Medicare reimbursements for anesthesia are declining, and with a rising provider shortage and increasing demand, many leaders are concerned about how these factors will affect patient care.
“Anesthesia used to be a seemingly unlimited commodity,” Jeff Dottl, principal at Ventura, Calif.-based Physicians Surgery Centers, told Becker’s. “They were lucky to be invited to work at your surgery center. The tables have turned, and now if centers have anyone to cover anesthesia, it usually comes at a hefty price.”
Medicare reimbursements decreased from $22.2730 per unit in 2019 to $21.1249 in 2023, according to a June report from VMG Health. Providers were further affected by the No Surprises Act and its independent dispute resolution process — payers are using the process to “reduce their required reimbursement by refusing to go in network with the anesthesia providers,” according to the report.
Because of this, VMG Health has received an increasingly high number of requested subsidy arrangements for ASCs, according to the report.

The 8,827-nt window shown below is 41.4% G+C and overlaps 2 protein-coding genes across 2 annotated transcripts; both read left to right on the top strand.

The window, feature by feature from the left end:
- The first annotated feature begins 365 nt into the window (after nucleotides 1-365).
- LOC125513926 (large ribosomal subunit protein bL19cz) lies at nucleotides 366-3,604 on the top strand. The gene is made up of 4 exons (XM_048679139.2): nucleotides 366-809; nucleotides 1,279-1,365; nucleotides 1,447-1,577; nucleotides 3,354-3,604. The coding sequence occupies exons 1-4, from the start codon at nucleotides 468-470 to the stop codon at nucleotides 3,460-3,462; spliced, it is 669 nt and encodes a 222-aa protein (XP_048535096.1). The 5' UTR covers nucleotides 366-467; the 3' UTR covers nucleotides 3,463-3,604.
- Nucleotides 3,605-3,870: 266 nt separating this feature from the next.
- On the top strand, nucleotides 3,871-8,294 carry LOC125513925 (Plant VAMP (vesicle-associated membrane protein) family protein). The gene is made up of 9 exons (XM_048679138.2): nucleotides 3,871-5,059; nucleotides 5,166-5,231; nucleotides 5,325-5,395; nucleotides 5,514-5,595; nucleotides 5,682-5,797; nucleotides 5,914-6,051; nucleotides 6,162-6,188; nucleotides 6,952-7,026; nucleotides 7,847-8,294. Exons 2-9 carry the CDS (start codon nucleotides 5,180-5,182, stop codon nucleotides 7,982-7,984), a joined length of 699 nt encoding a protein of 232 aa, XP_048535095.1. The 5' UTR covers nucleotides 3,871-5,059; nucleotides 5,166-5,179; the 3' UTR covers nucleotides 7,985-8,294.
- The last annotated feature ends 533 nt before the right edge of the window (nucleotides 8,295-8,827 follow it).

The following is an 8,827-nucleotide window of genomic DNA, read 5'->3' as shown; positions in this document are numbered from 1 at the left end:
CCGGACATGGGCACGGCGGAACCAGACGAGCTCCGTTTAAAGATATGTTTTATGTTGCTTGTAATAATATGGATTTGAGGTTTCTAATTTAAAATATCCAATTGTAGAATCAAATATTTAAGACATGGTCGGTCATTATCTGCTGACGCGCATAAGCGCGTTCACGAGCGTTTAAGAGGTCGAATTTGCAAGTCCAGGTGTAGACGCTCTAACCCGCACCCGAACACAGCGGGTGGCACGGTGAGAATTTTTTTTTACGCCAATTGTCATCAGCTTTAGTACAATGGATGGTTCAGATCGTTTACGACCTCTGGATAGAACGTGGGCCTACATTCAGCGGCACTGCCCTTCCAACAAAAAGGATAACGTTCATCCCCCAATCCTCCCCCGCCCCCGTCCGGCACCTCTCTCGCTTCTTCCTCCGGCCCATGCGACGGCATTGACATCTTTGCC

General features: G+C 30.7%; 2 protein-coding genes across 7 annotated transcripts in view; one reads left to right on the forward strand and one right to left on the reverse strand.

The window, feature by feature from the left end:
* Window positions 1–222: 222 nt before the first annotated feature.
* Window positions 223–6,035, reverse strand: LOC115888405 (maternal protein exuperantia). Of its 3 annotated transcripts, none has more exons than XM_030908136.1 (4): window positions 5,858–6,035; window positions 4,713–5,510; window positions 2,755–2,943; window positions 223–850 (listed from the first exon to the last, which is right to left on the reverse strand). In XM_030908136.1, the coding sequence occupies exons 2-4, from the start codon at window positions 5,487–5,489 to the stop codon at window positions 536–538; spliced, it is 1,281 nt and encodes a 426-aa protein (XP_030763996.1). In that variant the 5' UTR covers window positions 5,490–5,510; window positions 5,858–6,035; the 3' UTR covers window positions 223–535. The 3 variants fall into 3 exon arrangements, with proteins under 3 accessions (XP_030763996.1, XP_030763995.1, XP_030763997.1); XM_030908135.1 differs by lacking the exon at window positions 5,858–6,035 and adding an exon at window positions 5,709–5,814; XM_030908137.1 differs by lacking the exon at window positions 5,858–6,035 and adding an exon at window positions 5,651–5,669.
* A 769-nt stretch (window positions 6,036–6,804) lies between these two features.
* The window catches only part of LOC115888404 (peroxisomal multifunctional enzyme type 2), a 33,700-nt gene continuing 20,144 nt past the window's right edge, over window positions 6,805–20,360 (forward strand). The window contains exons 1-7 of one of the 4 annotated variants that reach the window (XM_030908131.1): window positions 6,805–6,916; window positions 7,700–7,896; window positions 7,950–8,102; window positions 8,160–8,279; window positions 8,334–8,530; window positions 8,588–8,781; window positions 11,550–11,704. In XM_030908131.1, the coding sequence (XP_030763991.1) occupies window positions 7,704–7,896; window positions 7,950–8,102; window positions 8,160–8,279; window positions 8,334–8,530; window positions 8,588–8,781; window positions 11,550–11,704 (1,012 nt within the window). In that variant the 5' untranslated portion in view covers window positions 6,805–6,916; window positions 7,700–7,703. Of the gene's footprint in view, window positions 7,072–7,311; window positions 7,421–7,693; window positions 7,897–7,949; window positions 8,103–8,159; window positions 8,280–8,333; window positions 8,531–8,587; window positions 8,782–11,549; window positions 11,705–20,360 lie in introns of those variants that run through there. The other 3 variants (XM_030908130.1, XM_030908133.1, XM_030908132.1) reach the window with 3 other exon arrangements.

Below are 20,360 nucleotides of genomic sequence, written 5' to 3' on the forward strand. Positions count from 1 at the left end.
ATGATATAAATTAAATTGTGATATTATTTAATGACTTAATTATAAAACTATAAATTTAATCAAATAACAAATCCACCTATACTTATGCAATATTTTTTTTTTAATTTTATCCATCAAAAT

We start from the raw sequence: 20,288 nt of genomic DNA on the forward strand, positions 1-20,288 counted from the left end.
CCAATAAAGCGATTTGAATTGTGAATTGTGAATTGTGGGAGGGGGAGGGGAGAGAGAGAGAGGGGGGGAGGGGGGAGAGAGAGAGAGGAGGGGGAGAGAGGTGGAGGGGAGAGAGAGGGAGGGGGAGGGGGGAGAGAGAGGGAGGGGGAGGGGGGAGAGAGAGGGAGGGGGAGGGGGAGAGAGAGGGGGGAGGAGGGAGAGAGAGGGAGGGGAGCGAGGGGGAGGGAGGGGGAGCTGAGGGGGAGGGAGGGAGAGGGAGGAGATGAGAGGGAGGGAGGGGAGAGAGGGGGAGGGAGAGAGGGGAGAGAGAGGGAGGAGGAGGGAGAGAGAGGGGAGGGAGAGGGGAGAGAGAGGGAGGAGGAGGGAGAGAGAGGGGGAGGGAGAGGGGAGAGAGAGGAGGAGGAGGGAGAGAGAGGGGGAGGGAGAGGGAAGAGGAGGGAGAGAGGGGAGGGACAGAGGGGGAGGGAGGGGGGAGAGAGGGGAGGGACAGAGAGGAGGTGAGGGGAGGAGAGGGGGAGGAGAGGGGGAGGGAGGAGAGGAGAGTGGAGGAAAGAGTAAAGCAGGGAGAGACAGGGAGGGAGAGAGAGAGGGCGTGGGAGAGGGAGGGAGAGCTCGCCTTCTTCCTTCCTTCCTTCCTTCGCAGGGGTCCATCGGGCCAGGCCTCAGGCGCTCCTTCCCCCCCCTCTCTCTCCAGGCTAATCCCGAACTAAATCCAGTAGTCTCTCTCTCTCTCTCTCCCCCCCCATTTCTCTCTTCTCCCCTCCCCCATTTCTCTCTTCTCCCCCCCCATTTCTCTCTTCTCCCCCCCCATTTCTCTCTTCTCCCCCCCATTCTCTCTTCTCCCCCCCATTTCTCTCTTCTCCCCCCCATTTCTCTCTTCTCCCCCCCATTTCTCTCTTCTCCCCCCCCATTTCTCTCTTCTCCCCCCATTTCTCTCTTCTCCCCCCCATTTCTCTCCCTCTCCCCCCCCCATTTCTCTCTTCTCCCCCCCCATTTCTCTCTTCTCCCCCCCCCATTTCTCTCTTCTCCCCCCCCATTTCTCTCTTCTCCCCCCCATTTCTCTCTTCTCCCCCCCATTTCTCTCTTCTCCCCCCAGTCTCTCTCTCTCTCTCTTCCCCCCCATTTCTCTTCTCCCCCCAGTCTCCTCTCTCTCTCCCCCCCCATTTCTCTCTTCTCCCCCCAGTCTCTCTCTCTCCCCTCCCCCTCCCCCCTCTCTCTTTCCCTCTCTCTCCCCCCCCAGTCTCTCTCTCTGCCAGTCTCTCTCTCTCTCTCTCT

VMG suggests hospitals and other ASCs partner with their anesthesia group and advocate for in-network contracts.
Some leaders are worried this trend could affect the migration of procedures to the outpatient setting.
“The shift of inpatient to outpatient cases is a given, but this trend may be slowed by the abysmal Medicare reimbursement for anesthesia cases,” Andrew Lovewell, CEO at Columbia (Mo.) Orthopaedic Group, told Becker’s. “When salaries, wages and benefits are higher for an outpatient total joint than the anesthesia reimbursement, we have a problem. This is a double-edged sword as the case migration needs to happen to save Medicare money on the facility side, but they [Medicare] have to step up the anesthesia reimbursement if this is going to work.”